On Monday, the United States Supreme Court overturned an Alabama state court decision affirming Anthony Lane’s death sentence after EJI attorneys argued that evidence of Mr. Lane’s intellectual disabilities made the death penalty unconstitutional in his case.
In a 2002 decision, the Supreme Court held that the Constitution prohibits the execution of a person with intellectual disability, which is defined by three criteria: significantly impaired intellectual functioning or IQ; significant deficits in adaptive behavior; and the emergence of these problems when the person was 18 or younger.
In 2011, Anthony Lane was convicted of capital murder during a robbery. At his trial, uncontested expert testimony and other evidence showed that Mr. Lane meets all three criteria: he has an IQ score of 70; he is functionally illiterate, has few academic skills above the third grade level, and was unable to hold a job or conduct simple financial transactions; and his deficits were obvious before age 18.
Despite the fact that the evidence satisfied the professional and legal definitions of intellectual disability established by the Supreme Court, the trial judge sentenced Mr. Lane to death.
EJI attorneys appealed and argued that it was cruel and unconstitutional to sentence Mr. Lane to death in light of his intellectual disability. Even though the expert testimony was uncontested and even though the evidence satisfied the Supreme Court’s definition of intellectual disability, the Alabama Court of Criminal Appeals rejected the arguments about Mr. Lane’s disability and found that his death sentence was appropriate. The Alabama Supreme Court also rejected arguments that Mr. Lane’s death sentence was unconstitutional.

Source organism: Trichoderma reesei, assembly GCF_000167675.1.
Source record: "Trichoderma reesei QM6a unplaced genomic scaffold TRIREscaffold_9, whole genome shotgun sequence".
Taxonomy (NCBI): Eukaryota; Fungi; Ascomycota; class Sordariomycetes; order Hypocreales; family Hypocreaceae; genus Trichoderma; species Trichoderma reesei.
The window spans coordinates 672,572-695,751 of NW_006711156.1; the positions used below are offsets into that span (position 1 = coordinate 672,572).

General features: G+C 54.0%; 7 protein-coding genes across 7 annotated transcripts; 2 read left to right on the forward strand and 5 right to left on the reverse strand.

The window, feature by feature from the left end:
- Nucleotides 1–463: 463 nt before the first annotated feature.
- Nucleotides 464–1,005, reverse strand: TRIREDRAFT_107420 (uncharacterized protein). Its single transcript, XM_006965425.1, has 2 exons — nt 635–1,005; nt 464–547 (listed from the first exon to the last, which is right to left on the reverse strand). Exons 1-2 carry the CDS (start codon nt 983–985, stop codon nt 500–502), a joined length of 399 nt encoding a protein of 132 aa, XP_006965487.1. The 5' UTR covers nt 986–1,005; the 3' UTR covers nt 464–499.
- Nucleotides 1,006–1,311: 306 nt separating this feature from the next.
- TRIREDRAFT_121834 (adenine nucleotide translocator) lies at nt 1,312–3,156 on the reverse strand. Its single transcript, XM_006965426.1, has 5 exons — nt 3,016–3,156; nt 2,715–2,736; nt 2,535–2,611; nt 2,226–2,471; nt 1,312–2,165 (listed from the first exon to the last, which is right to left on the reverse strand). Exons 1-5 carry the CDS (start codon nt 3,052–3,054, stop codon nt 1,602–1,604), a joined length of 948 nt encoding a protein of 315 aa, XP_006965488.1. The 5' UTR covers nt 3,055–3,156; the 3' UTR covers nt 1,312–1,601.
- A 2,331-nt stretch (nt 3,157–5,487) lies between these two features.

EJI then appealed to the United States Supreme Court and argued that the Alabama courts did not consider the proper professional and legal definitions of intellectual disability in Mr. Lane’s case. As the Supreme Court has stated, “If the States were to have complete autonomy to define intellectual disability as they wished, . . . the Eighth Amendment’s protection of human dignity would not become a reality.”
On Monday, the Supreme Court agreed with EJI, reversed the state court decisions, and ordered the state court to reconsider evidence about Mr. Lane’s intellectual disability in light of the proper professional and legal definitions.